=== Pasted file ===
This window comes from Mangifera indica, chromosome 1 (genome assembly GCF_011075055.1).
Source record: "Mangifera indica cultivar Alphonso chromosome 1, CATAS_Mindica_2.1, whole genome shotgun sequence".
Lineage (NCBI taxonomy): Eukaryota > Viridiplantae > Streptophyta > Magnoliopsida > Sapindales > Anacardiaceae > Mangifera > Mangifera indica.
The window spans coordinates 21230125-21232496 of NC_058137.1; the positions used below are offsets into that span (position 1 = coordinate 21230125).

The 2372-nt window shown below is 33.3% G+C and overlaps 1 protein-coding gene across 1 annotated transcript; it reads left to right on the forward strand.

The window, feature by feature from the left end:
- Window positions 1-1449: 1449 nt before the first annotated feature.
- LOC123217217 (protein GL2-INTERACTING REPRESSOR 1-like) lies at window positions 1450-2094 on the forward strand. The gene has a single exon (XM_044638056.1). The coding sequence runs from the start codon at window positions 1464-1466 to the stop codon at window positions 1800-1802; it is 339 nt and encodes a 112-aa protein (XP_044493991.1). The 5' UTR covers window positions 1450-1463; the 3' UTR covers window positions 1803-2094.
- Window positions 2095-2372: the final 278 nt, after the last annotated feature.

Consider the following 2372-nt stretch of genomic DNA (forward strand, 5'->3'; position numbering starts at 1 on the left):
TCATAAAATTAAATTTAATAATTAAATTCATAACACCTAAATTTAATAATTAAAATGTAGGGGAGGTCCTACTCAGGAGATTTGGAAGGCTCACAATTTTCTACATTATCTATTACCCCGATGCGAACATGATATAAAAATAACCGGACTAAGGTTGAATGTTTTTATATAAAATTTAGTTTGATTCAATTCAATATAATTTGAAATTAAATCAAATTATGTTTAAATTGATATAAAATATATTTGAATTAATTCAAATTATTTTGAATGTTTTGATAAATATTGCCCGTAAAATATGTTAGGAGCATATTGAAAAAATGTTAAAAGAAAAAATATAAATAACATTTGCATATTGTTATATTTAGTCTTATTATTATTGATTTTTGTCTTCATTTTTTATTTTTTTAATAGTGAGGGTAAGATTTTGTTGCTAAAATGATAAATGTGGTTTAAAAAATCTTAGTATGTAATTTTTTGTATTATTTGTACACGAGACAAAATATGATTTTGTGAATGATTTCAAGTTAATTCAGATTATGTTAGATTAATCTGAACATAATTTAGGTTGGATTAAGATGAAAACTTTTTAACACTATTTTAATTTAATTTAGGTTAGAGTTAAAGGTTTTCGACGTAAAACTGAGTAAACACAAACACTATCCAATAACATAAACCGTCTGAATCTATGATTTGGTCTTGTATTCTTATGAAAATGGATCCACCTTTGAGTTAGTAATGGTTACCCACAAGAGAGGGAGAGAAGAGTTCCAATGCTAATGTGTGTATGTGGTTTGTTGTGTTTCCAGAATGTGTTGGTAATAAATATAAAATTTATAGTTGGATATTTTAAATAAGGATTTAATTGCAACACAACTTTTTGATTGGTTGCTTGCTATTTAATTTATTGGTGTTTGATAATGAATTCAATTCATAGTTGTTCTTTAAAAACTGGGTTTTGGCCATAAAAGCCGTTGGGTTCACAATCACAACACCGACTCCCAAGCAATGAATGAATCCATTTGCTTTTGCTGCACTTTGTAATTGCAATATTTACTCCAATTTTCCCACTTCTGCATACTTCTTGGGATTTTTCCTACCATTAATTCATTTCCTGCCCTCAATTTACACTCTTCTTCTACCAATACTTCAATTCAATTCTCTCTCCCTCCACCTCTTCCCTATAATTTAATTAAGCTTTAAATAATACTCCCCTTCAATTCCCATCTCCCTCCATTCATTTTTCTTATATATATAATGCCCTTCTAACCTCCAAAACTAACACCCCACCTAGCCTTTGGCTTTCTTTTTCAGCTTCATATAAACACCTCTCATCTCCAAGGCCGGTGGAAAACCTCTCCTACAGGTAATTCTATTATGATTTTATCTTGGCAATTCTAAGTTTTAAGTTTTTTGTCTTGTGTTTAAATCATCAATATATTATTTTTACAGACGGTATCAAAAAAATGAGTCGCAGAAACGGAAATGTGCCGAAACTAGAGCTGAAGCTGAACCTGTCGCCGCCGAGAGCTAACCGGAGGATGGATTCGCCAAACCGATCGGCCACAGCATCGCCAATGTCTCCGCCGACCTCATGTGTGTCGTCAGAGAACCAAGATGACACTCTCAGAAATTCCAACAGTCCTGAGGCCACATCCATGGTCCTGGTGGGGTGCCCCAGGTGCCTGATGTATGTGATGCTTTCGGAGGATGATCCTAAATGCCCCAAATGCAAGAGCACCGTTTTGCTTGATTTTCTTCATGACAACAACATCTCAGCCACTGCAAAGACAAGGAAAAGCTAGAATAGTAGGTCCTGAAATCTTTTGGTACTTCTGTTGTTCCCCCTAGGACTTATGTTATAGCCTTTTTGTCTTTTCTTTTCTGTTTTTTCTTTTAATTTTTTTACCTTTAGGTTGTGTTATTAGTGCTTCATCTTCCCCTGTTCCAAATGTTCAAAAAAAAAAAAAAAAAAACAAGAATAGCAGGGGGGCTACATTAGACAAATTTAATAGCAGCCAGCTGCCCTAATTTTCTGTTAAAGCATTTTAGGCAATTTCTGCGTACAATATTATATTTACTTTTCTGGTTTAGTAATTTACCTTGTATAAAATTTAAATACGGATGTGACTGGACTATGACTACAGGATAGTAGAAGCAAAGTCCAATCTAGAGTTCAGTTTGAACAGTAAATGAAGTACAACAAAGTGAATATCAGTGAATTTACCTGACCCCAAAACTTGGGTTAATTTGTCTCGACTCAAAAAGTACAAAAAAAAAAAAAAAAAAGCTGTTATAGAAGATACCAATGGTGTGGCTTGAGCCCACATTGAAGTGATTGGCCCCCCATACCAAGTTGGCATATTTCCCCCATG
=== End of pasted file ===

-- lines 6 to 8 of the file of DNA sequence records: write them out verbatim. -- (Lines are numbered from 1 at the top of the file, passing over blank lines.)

The window, feature by feature from the left end:
- Window positions 1-1449: 1449 nt before the first annotated feature.
- LOC123217217 (protein GL2-INTERACTING REPRESSOR 1-like) lies at window positions 1450-2094 on the forward strand. The gene has a single exon (XM_044638056.1). The coding sequence runs from the start codon at window positions 1464-1466 to the stop codon at window positions 1800-1802; it is 339 nt and encodes a 112-aa protein (XP_044493991.1). The 5' UTR covers window positions 1450-1463; the 3' UTR covers window positions 1803-2094.